Have you noticed payphones are vanishing from the landscape? And of those that are still around … do they even work?
The Lady of the House and I had no cell phone service when we arrived in Red River up in Taos County; a little phone receiver with a slash through it was all that was on our cell phone screens.
"I like being cut off from the world," said The Lady of the House. "So Walden Pond-ish."
"But what if something goes wrong at the house? What if a giant space rock drops on the bicycle shop?" I asked.
"That's why we have insurance," said The Lady of the House.
Early the next morning I took the dogs out for a walk, keeping my eye out for a payphone along the way.
Midway through town I saw a phone booth! An actual phone booth. I opened the door. No phone. But there was a phone book dangling lonely on some wire.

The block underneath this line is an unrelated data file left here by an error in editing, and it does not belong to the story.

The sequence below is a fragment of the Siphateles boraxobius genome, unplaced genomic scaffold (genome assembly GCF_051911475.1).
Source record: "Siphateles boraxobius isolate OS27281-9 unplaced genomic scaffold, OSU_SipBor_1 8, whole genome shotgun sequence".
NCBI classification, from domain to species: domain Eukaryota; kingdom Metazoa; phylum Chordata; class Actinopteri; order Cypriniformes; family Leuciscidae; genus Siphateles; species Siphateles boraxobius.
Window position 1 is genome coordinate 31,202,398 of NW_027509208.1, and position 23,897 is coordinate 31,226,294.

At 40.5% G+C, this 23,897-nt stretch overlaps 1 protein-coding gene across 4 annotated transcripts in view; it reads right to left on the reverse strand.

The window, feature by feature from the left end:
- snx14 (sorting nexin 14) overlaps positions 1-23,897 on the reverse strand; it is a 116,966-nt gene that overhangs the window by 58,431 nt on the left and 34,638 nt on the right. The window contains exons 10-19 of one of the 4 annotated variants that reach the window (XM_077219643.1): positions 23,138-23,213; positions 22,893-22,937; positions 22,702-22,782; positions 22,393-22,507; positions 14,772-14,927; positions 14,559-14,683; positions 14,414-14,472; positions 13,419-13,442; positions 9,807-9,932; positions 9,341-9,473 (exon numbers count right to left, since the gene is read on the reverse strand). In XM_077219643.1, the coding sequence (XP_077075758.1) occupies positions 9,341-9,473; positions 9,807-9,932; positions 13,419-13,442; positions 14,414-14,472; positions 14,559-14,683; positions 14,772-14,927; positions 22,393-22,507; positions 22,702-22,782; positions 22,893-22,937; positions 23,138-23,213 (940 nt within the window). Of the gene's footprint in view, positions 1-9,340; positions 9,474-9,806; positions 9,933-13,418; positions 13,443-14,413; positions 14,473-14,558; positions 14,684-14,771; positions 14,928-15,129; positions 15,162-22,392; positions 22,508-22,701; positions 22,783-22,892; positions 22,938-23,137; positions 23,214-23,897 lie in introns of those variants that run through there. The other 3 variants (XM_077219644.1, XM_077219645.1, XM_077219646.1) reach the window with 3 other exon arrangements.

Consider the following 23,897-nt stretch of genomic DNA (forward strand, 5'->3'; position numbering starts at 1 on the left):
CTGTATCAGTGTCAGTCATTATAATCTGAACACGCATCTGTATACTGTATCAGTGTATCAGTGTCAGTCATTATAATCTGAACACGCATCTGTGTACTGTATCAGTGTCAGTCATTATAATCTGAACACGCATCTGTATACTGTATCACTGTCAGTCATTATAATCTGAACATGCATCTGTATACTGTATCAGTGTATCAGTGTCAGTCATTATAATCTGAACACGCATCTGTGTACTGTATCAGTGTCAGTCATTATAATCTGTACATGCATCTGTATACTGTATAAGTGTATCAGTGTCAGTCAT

What good is a phone book in a phone booth with no phone?
Later in the day we drove to Taos, keeping my eyes open for a payphone. I spied one at a convenience store. We pulled in.
There was no dial tone.
"Did it need money first?" asked The Lady of the House.
"I'm not falling for that," I said.
When we returned to Red River I moseyed over to the fire station up the street. There was a guy in the office.
"There are no payphones around here," I said.
"Funny," he said, "We were just talking about that the other day. There's actually only one cell phone company that works up here."
I held up my phone for him to see.
"And it's not that one," he said.
He let me make a credit card call home. All was well at the Stucco Hacienda and no space rocks had fallen on the bicycle shop.
Grant McGee is a long-time broadcaster and former truck driver who rides bicycles and likes to talk about his many adventures on the road of life. Contact him at: firstname.lastname@example.org.